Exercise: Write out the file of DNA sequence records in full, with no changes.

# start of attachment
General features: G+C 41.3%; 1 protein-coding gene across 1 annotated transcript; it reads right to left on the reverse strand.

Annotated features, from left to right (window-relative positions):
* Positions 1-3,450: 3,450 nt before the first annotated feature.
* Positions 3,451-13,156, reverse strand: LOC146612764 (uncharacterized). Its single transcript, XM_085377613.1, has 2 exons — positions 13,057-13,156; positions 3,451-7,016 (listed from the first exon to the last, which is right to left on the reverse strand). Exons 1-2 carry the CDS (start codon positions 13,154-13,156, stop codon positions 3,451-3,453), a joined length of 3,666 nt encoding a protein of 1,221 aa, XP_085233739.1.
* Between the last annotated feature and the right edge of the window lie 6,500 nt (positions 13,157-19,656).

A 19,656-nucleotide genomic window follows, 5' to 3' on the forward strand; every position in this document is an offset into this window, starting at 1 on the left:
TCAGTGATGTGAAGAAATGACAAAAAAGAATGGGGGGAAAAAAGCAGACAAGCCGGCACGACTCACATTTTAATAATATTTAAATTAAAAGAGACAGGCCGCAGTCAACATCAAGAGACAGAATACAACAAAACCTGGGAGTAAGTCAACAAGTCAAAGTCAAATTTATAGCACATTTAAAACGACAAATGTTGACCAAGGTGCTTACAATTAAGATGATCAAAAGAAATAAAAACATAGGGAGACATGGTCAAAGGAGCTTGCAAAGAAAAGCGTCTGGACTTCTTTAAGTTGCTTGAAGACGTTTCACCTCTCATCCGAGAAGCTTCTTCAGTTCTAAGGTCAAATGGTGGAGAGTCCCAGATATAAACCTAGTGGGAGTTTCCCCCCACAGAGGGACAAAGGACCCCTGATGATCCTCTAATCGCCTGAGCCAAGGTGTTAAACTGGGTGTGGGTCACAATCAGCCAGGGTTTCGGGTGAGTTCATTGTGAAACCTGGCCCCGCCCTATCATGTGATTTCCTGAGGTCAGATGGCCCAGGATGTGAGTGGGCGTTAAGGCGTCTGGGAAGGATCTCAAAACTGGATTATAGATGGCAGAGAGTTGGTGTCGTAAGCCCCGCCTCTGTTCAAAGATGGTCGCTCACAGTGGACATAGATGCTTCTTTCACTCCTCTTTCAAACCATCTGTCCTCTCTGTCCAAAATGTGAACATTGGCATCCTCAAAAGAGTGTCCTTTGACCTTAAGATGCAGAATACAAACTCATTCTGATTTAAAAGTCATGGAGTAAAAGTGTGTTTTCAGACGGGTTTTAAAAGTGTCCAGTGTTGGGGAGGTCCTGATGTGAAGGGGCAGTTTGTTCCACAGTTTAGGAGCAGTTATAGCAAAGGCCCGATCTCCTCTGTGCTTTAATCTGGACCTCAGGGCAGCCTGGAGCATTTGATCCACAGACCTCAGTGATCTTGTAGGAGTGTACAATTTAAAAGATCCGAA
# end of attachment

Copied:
General features: G+C 41.3%; 1 protein-coding gene across 1 annotated transcript; it reads right to left on the reverse strand.

Annotated features, from left to right (window-relative positions):
* Positions 1-3,450: 3,450 nt before the first annotated feature.
* Positions 3,451-13,156, reverse strand: LOC146612764 (uncharacterized). Its single transcript, XM_085377613.1, has 2 exons — positions 13,057-13,156; positions 3,451-7,016 (listed from the first exon to the last, which is right to left on the reverse strand). Exons 1-2 carry the CDS (start codon positions 13,154-13,156, stop codon positions 3,451-3,453), a joined length of 3,666 nt encoding a protein of 1,221 aa, XP_085233739.1.
* Between the last annotated feature and the right edge of the window lie 6,500 nt (positions 13,157-19,656).

A 19,656-nucleotide genomic window follows, 5' to 3' on the forward strand; every position in this document is an offset into this window, starting at 1 on the left:
TCAGTGATGTGAAGAAATGACAAAAAAGAATGGGGGGAAAAAAGCAGACAAGCCGGCACGACTCACATTTTAATAATATTTAAATTAAAAGAGACAGGCCGCAGTCAACATCAAGAGACAGAATACAACAAAACCTGGGAGTAAGTCAACAAGTCAAAGTCAAATTTATAGCACATTTAAAACGACAAATGTTGACCAAGGTGCTTACAATTAAGATGATCAAAAGAAATAAAAACATAGGGAGACATGGTCAAAGGAGCTTGCAAAGAAAAGCGTCTGGACTTCTTTAAGTTGCTTGAAGACGTTTCACCTCTCATCCGAGAAGCTTCTTCAGTTCTAAGGTCAAATGGTGGAGAGTCCCAGATATAAACCTAGTGGGAGTTTCCCCCCACAGAGGGACAAAGGACCCCTGATGATCCTCTAATCGCCTGAGCCAAGGTGTTAAACTGGGTGTGGGTCACAATCAGCCAGGGTTTCGGGTGAGTTCATTGTGAAACCTGGCCCCGCCCTATCATGTGATTTCCTGAGGTCAGATGGCCCAGGATGTGAGTGGGCGTTAAGGCGTCTGGGAAGGATCTCAAAACTGGATTATAGATGGCAGAGAGTTGGTGTCGTAAGCCCCGCCTCTGTTCAAAGATGGTCGCTCACAGTGGACATAGATGCTTCTTTCACTCCTCTTTCAAACCATCTGTCCTCTCTGTCCAAAATGTGAACATTGGCATCCTCAAAAGAGTGTCCTTTGACCTTAAGATGCAGAATACAAACTCATTCTGATTTAAAAGTCATGGAGTAAAAGTGTGTTTTCAGACGGGTTTTAAAAGTGTCCAGTGTTGGGGAGGTCCTGATGTGAAGGGGCAGTTTGTTCCACAGTTTAGGAGCAGTTATAGCAAAGGCCCGATCTCCTCTGTGCTTTAATCTGGACCTCAGGGCAGCCTGGAGCATTTGATCCACAGACCTCAGTGATCTTGTAGGAGTGTACAATTTAAAAGATCCGAA